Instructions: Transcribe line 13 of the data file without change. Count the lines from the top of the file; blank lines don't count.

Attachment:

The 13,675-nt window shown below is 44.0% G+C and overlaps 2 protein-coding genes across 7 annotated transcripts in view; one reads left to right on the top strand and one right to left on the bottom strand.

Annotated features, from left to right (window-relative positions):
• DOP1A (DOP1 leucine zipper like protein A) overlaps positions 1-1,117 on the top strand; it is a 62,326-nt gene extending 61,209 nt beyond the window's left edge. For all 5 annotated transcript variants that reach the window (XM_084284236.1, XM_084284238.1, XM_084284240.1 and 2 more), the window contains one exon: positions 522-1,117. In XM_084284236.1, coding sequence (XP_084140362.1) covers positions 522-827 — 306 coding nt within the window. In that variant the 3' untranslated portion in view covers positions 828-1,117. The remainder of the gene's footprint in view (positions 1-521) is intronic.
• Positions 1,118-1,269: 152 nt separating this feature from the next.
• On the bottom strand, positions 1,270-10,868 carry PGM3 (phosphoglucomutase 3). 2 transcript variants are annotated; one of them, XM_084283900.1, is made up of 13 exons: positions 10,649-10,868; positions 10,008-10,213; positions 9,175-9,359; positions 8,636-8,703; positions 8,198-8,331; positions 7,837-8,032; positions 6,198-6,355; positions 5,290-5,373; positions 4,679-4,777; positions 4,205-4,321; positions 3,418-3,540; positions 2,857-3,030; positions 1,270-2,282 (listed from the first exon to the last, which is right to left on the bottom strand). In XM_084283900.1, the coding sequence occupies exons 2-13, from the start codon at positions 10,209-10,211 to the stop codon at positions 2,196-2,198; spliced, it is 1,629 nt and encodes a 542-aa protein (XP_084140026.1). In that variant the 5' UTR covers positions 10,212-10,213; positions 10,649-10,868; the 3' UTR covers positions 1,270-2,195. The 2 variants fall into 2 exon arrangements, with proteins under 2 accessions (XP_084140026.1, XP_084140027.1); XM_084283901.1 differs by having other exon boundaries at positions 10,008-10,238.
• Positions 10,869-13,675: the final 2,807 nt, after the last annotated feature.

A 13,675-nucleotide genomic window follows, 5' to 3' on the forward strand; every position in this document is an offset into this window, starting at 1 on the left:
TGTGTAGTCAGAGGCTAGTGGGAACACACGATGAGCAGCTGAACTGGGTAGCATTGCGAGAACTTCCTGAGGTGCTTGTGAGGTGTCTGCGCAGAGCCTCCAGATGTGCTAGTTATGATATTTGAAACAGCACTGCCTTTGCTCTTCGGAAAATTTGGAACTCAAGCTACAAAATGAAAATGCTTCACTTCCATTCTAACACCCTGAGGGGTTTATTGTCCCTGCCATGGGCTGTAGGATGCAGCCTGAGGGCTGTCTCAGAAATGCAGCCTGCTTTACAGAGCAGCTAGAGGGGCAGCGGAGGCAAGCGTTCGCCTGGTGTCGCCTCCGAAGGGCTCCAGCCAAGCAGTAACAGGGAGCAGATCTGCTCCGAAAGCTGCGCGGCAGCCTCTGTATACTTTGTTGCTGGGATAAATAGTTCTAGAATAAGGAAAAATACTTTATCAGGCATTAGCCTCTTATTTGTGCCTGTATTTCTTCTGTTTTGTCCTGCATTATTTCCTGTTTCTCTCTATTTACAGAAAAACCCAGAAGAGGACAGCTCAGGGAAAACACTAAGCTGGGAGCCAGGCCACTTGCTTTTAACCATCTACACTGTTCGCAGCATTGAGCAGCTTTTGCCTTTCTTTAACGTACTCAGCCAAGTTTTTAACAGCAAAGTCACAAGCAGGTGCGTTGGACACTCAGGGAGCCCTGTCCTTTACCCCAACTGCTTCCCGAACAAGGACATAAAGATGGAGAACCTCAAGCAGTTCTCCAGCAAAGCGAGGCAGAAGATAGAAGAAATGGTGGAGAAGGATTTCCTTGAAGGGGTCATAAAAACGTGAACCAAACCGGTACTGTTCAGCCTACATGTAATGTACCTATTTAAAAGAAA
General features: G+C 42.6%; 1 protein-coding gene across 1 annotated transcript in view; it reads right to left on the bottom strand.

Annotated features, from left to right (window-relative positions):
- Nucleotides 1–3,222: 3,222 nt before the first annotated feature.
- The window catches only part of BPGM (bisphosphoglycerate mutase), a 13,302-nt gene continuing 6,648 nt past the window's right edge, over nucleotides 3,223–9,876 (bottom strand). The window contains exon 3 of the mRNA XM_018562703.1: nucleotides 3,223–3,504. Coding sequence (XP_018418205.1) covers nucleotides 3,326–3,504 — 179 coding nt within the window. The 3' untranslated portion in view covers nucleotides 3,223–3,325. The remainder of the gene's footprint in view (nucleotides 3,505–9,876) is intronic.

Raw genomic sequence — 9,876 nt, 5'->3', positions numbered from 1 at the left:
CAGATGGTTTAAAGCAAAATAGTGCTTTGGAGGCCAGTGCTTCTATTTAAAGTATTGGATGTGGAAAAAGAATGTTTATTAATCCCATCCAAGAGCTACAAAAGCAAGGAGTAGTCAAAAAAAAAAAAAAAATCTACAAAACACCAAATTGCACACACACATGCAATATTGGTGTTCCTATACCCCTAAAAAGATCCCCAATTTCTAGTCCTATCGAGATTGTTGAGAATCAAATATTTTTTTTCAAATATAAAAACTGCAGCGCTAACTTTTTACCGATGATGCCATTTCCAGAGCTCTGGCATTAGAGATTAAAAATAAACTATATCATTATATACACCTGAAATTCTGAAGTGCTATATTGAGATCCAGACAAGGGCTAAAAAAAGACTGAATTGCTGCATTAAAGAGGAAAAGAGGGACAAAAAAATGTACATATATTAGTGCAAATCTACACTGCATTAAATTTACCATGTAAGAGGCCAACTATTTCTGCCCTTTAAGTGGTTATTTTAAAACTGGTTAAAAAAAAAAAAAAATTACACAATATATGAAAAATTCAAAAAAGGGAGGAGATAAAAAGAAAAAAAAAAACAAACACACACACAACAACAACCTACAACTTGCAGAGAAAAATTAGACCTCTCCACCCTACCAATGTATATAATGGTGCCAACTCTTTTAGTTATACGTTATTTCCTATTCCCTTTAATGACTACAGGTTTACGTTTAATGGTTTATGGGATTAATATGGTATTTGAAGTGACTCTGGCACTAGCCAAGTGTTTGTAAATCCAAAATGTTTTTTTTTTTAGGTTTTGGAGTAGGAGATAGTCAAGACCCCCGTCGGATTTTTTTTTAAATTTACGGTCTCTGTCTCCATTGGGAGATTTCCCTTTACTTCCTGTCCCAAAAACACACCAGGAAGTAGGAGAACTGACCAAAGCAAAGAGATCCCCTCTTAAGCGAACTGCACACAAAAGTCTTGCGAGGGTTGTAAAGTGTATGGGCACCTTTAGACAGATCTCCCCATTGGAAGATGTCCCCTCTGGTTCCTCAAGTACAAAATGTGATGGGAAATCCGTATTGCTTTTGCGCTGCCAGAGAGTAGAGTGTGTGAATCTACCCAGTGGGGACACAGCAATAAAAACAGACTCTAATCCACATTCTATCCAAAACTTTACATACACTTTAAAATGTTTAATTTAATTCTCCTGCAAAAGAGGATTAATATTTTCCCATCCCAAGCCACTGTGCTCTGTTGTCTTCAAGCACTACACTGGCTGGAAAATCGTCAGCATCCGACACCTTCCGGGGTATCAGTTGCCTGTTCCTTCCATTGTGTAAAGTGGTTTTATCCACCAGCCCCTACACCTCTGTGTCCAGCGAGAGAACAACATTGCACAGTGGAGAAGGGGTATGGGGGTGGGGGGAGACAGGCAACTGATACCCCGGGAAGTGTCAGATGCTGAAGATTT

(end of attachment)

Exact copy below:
Raw genomic sequence — 9,876 nt, 5'->3', positions numbered from 1 at the left: